ADVERTISING AND MARKETING Publisher / Advertising Derek Griffiths Derek@coloradorunnermag.com 720-985-9047 National Account Rep Larry Eder, Running Network email@example.com The entire contents of this magazine are Copyright 2009 by Colorado Runner LLC. Colorado Runner is a registered trademark of Colorado Runner LLC. All rights reserved. The contents, in whole or in part, may not be reproduced in any manner without the written permission of the publisher. SUBSCRIPTION SERVICES Your satisfaction is very important to us. Colorado Runner is mailed out via USPS bulk mail and WILL NOT be automatically forwarded to a new address. For questions regarding your subscription and all address changes, please contact us promptly. You can e-mail you change of address to derek@ coloradorunnermag.com. Colorado Runner is published six times a year and is available through paid subscription, newsstands and speciality stores in Colorado, New Mexico, and Wyoming. An annual subscription costs $12.97. To subscribe, please send payment to Colorado Runner Subscriptions, 12085 Pommert Rd, Greenfield, OH, 45123. Please include your current address, phone and e-mail. Subscriptions are also available online at coloradorunnermag. com.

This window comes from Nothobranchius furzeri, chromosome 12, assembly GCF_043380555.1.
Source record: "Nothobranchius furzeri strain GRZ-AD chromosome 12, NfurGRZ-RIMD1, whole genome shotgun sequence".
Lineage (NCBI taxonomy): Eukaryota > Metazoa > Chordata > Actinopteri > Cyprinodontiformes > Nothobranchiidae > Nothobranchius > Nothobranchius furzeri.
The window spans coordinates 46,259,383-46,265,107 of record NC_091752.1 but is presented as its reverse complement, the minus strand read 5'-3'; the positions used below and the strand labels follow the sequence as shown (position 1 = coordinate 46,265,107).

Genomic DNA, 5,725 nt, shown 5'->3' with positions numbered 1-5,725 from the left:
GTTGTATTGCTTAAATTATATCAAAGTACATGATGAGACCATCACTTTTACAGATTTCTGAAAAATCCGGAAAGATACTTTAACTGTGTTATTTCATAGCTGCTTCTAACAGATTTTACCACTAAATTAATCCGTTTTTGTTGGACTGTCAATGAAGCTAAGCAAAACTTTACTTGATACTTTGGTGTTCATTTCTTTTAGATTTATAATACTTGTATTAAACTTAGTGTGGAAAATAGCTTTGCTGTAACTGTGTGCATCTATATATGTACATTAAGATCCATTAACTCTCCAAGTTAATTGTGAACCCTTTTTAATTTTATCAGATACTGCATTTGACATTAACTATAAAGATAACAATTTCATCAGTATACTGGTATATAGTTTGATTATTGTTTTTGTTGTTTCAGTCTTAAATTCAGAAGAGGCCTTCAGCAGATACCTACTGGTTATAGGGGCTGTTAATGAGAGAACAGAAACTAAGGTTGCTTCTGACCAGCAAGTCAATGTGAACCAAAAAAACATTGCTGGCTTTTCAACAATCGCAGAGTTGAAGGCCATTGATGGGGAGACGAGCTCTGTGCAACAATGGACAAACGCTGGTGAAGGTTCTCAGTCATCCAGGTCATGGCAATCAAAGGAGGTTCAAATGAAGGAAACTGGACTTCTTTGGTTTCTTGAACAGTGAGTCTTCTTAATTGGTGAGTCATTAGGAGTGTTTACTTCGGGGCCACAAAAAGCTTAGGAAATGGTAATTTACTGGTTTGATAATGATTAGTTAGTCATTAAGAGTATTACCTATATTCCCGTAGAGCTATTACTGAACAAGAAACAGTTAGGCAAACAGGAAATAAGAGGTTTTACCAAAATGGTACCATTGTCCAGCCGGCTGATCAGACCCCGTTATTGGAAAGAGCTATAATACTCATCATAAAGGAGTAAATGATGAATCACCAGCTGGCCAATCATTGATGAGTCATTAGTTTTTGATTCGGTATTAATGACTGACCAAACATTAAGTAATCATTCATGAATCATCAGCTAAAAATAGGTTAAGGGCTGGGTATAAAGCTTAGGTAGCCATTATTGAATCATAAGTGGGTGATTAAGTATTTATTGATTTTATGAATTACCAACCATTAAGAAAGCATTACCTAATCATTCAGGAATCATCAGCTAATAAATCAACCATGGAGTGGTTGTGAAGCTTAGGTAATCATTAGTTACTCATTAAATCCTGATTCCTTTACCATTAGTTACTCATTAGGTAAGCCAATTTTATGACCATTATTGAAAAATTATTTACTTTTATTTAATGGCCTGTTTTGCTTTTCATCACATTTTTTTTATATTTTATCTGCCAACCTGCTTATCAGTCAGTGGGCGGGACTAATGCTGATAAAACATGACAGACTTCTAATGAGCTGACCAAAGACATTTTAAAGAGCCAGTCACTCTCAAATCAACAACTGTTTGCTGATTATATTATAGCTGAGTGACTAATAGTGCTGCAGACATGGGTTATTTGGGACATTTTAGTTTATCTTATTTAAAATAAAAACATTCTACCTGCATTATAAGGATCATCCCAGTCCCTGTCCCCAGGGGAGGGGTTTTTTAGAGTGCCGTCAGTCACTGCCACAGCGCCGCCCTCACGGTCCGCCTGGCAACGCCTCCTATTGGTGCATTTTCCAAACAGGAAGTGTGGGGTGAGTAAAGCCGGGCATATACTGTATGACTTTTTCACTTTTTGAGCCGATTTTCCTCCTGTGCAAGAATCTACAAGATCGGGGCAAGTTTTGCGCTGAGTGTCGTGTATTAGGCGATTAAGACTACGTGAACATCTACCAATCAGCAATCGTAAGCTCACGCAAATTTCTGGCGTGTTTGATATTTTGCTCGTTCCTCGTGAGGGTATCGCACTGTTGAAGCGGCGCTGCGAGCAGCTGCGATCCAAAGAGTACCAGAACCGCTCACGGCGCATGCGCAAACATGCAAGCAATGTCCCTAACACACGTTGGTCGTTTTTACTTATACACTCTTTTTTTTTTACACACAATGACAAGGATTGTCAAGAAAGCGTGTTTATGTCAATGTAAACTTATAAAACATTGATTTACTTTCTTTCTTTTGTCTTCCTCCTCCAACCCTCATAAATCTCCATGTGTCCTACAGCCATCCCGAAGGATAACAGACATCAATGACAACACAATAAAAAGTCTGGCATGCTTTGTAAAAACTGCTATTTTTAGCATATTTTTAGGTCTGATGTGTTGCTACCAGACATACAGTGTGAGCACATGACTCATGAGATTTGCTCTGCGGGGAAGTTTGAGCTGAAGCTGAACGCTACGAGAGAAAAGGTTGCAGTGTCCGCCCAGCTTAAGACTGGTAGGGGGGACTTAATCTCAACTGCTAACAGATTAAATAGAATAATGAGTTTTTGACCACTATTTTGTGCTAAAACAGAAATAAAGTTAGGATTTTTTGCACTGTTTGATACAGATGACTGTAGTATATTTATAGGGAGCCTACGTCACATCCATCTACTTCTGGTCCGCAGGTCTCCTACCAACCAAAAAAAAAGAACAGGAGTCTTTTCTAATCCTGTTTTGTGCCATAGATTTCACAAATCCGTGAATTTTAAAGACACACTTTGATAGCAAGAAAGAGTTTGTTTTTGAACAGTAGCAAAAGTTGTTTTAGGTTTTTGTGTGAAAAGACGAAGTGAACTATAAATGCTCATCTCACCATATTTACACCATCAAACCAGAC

COVER: Jamie Donaldson of Littleton, CO runs through Death Valley, CA on her way to a repeat victory in the Badwater Ultramarathon. Photo by Bob MacGillivray THIS PAGE: Lopez Lamong of Colorado Springs (right) out leans Leonel Manzano at the finish of the 1,500 meter run during the USA Outdoor Championships in Eugene, OR. Photo by Lisa Coniglio / Photo Run